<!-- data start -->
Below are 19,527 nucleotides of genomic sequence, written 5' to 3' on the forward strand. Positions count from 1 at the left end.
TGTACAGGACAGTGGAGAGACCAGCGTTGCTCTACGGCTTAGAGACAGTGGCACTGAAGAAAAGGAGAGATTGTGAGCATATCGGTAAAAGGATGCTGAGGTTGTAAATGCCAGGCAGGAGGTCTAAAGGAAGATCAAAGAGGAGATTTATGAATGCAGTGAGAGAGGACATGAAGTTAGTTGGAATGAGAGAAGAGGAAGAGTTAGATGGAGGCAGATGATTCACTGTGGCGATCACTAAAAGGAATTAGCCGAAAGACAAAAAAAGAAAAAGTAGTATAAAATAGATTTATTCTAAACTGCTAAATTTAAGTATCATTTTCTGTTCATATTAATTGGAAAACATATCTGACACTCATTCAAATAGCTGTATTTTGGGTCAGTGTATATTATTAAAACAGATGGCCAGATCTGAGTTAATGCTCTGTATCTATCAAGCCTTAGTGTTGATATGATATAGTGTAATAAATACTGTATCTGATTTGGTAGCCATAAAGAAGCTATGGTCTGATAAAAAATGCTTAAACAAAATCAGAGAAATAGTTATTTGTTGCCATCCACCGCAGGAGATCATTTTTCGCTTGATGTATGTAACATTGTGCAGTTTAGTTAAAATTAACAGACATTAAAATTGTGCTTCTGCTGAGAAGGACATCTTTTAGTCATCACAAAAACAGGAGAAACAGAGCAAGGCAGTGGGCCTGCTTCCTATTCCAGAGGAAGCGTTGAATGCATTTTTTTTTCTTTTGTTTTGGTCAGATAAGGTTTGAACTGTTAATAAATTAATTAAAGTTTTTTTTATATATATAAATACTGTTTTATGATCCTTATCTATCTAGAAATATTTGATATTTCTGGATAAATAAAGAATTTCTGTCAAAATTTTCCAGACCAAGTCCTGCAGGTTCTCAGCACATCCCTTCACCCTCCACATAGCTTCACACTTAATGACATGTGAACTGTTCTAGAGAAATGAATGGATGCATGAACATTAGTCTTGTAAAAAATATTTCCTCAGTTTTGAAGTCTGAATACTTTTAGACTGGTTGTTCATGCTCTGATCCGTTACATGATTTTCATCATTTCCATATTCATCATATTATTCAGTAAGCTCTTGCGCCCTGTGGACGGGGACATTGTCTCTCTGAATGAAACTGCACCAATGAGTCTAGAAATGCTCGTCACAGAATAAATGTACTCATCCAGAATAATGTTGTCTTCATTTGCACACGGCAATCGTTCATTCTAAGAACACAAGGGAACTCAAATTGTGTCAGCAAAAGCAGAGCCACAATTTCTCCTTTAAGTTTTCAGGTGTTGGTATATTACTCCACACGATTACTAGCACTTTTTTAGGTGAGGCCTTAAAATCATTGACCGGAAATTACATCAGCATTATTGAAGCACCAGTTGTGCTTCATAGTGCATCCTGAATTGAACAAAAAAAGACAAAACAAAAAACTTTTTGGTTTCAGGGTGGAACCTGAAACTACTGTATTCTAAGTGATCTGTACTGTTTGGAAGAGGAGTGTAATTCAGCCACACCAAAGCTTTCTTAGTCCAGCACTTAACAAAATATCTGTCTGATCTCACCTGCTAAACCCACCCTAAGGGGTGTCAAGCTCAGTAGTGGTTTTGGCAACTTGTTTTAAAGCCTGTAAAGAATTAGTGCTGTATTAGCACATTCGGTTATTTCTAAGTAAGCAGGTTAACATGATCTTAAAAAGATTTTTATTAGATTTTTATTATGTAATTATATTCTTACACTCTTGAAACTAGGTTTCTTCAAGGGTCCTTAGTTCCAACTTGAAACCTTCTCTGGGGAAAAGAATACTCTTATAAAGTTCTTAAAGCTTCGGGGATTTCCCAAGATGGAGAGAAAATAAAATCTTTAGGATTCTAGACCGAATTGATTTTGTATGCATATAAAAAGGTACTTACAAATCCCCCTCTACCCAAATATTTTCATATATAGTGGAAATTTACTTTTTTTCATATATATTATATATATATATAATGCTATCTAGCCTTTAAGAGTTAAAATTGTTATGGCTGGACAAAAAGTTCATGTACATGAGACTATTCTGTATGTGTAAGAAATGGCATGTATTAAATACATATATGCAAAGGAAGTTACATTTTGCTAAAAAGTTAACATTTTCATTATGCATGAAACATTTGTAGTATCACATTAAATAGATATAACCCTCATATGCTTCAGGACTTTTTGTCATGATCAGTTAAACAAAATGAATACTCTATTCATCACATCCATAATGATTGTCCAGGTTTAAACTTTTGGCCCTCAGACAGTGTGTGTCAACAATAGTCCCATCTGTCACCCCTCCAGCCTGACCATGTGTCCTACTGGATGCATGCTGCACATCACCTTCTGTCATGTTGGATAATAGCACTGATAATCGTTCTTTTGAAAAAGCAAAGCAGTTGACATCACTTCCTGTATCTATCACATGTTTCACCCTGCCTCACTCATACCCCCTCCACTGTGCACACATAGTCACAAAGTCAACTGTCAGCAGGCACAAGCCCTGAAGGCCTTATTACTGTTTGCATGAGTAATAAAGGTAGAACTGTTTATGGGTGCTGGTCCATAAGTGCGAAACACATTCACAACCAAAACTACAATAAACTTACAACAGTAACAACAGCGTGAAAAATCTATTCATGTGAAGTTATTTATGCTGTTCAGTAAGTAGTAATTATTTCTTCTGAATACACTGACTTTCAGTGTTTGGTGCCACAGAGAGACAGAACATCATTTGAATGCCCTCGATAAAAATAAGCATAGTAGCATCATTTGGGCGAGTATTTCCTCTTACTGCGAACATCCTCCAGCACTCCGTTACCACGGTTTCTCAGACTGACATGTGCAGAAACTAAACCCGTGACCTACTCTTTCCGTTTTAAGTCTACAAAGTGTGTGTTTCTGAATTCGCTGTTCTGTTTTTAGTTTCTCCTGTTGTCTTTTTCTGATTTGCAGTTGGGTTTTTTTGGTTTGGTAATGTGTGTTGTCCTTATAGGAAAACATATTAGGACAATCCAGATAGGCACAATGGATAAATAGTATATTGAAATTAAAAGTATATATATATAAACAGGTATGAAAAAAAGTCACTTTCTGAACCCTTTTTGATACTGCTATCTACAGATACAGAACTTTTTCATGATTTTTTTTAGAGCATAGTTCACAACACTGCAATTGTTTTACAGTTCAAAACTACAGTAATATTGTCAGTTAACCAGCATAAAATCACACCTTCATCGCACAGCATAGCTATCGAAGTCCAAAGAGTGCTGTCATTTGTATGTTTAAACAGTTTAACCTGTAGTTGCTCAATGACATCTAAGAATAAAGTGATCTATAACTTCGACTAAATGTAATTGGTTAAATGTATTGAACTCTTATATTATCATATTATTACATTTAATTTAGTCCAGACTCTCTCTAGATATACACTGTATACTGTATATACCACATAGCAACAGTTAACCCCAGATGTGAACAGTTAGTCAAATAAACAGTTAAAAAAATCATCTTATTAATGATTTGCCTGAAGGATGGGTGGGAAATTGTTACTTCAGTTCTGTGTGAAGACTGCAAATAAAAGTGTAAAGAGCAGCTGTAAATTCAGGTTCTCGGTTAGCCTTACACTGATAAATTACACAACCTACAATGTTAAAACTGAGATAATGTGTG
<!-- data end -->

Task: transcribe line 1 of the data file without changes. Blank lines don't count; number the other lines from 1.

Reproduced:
Below are 19,527 nucleotides of genomic sequence, written 5' to 3' on the forward strand. Positions count from 1 at the left end.